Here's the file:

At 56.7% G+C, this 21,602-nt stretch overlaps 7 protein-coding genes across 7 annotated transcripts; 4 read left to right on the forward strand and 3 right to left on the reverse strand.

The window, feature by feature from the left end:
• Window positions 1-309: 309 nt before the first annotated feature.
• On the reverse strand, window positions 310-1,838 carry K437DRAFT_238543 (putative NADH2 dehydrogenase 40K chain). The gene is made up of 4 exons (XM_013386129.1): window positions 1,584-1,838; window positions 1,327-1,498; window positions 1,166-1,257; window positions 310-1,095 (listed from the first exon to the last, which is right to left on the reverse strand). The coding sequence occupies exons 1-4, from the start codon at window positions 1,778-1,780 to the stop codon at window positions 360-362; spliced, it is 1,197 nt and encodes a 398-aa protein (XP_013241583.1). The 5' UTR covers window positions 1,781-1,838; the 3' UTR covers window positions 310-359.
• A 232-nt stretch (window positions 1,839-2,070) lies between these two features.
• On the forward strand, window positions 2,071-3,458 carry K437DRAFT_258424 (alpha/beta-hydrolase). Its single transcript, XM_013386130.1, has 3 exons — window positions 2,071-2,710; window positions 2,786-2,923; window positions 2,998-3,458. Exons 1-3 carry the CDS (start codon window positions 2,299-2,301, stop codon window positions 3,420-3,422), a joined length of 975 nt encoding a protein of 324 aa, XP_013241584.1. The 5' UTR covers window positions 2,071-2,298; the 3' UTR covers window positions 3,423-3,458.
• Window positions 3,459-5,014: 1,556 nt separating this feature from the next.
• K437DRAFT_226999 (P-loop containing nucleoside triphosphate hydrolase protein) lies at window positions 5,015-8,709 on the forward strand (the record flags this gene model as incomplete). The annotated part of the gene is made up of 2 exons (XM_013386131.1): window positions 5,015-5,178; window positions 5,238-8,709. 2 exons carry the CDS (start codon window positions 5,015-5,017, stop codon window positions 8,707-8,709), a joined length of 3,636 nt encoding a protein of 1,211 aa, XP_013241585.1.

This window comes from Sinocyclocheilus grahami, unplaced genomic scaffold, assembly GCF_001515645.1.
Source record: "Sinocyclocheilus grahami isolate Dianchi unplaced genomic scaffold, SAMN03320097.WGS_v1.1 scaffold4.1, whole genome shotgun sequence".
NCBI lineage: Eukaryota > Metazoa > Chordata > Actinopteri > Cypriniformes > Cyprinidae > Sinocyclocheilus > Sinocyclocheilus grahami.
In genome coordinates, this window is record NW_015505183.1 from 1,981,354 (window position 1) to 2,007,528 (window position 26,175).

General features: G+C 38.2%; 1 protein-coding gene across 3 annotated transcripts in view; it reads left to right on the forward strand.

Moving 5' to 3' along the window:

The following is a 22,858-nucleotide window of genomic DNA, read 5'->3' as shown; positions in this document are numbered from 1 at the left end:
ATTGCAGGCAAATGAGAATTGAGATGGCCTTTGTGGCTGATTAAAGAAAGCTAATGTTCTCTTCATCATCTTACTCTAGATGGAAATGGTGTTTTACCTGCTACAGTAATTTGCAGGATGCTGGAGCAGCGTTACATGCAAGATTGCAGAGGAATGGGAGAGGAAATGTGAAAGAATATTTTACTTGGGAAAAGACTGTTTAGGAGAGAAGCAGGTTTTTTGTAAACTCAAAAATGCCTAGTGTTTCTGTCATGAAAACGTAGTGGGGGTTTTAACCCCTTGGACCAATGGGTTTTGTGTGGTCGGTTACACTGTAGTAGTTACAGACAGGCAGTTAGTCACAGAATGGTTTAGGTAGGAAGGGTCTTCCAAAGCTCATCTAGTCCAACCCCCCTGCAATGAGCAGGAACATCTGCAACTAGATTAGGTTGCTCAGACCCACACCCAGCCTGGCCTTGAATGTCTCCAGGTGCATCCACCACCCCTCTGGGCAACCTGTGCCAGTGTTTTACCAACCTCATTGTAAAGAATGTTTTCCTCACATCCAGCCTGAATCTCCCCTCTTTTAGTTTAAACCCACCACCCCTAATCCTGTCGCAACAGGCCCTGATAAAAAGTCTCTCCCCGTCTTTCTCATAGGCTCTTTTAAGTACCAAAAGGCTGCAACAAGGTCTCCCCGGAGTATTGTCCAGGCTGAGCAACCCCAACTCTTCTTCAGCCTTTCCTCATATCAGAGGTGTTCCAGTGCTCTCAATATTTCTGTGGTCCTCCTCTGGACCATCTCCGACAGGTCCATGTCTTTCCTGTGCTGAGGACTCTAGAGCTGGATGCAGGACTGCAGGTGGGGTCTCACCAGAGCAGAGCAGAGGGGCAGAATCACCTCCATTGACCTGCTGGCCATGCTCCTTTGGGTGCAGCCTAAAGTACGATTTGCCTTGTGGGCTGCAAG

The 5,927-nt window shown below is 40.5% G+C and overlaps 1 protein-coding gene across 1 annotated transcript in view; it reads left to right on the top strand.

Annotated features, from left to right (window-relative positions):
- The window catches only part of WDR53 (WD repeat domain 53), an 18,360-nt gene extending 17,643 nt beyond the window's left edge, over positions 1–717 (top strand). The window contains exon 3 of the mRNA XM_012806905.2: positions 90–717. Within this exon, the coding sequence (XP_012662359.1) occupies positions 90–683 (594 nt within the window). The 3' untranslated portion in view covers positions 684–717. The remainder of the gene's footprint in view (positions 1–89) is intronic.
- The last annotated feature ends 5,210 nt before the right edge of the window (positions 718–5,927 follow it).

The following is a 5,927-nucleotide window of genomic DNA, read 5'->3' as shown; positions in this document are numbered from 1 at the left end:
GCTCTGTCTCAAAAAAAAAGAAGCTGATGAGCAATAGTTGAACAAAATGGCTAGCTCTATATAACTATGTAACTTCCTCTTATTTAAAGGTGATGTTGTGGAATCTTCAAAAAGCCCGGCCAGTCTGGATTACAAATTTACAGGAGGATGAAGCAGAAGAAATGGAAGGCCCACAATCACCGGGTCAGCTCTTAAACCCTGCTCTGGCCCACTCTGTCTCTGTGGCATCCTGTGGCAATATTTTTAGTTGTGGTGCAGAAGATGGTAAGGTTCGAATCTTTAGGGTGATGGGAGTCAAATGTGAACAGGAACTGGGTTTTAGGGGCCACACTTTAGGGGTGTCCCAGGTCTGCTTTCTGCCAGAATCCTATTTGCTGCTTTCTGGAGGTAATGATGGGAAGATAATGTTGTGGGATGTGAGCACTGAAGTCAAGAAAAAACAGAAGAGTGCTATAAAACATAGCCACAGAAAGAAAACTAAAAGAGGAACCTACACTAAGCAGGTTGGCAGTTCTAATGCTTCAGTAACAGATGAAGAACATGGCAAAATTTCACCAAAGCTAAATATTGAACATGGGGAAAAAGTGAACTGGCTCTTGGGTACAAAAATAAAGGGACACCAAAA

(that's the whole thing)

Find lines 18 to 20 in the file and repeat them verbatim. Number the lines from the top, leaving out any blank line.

Annotated features, from left to right (window-relative positions):
- The window catches only part of WDR53 (WD repeat domain 53), an 18,360-nt gene extending 17,643 nt beyond the window's left edge, over positions 1–717 (top strand). The window contains exon 3 of the mRNA XM_012806905.2: positions 90–717. Within this exon, the coding sequence (XP_012662359.1) occupies positions 90–683 (594 nt within the window). The 3' untranslated portion in view covers positions 684–717. The remainder of the gene's footprint in view (positions 1–89) is intronic.
- The last annotated feature ends 5,210 nt before the right edge of the window (positions 718–5,927 follow it).